The following consideration of Crimson competitions in general was written by A. R. Sweezy '29, managing editor of the Crimson. A meeting at the Crimson Building at 7 o'clock tomorrow evening will launch competitions in the News, Business, and Photographic Departments, open to all members of the Freshman class.
The present writer's connection with the CRIMSON has been entirely in the News Department, and anything that he can say will therefore be primarily from the News point of view. But it will likewise apply with scarcely less force to the Business and Photographic Departments: the differences between the three are in the form rather than the nature of the work. Whether a candidate is chasing a scoop, trying to land a big ad, or trying to get an unusual and timely picture, he will run much the same gaunt of trials and successes, disappointment and elation.
Freshmen Gather Tomorrow
Tomorrow evening the CRIMSON will open its first Freshman competitions. Perhaps it would be well to pause here a moment. Since the earliest CRIMSON days there has always been a certain glamor about the first Freshmen competition which finds no exact counterpart in any of the later contest. It is still an honor to be the first man in the class to make the CRIMSON and although the distinction may make no practical difference on the Board itself, there is a traditional respect paid to the editor who led his Freshman competition. Whether he attains any higher office or not he remains the dean of CRIMSON men in his class and in all matters of form takes precedence over his fellow editors.
Evolutionary Stages Seen
To one who has been through a CRIMSON competition himself and watched many others do likewise it is evident that there are certain regular stages which practically all candidates pass through First there is the stage of discouragement, what might properly be termed the 'danger stage.' It usually comes after the first few days; the candidate has worked hard with small success, he is jostled and croweded by other candidates who always seem to have some unwonted advantage over him. It is during this period that most candidates drop out; those who persist despite its disappointments seldom fall to achieve their goal. Then a few weeks later comes what might he called the 'tried stage.' The candidate passes through a period of physical and mental exhaustion, and again he is liable to become discouraged though not nearly so prone to give up struggle. A week or more of this experience and the candidate settles down into his late competition stride. His time and news sources are well organized, his command of journalistic style is rapidly developing and he finds himself turning off and amazing amount of work with an case which a month earlier he would have believed impossible. And it is often in this last stage that the obscure, inexperienced candidate of the first few weeks, the man who received scant notice from either editors or fellow competitions, steps out into a commanding lead.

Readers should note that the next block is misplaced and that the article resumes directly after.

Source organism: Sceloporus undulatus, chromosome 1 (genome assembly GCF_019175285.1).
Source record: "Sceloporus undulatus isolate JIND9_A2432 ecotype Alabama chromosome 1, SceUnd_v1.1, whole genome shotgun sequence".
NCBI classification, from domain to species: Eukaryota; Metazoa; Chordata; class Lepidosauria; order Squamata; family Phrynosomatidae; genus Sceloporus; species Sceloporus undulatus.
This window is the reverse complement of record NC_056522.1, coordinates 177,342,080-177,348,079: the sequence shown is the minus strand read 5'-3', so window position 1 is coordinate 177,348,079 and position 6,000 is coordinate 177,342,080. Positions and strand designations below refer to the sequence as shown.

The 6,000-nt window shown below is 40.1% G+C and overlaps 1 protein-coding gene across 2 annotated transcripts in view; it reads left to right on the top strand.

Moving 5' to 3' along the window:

Is Acid Test
The CRIMSON has always advertised its competitions as the hardest form of extra-curricular activity available in the University. There are two very good reasons for this seemingly strange fact. In the first place it has always been the belief of CRIMSON editors that difficult forms of activity are eminently worth while in themselves, and that a college like Harvard will always contain a num- ber of men of a sufficiently adventurous spirts and virgorous nature to respond to the call of the admittedly difficult. The CRIMSON does not attempt to conceal the nature of its competitions because it wants only those men who are willing to undertake the hardest possible form of endeavor. Then there is a second and more practical reason. The CRIMSON candidate becomes immediately upon his election to the Board a full fledged editor. And as an editor he will often be faced with situations which require a large measure of prompt and vigorous action. He may find some afternoon in the late spring that he is confronted with the task of getting out an entire paper practically without assistance; he may learn of an important appointment or death at a late hour some night when he has only his own judgement and resources upon which to rely. To fit himself for such emergencies he must under go a rigorous novitiate as a candidate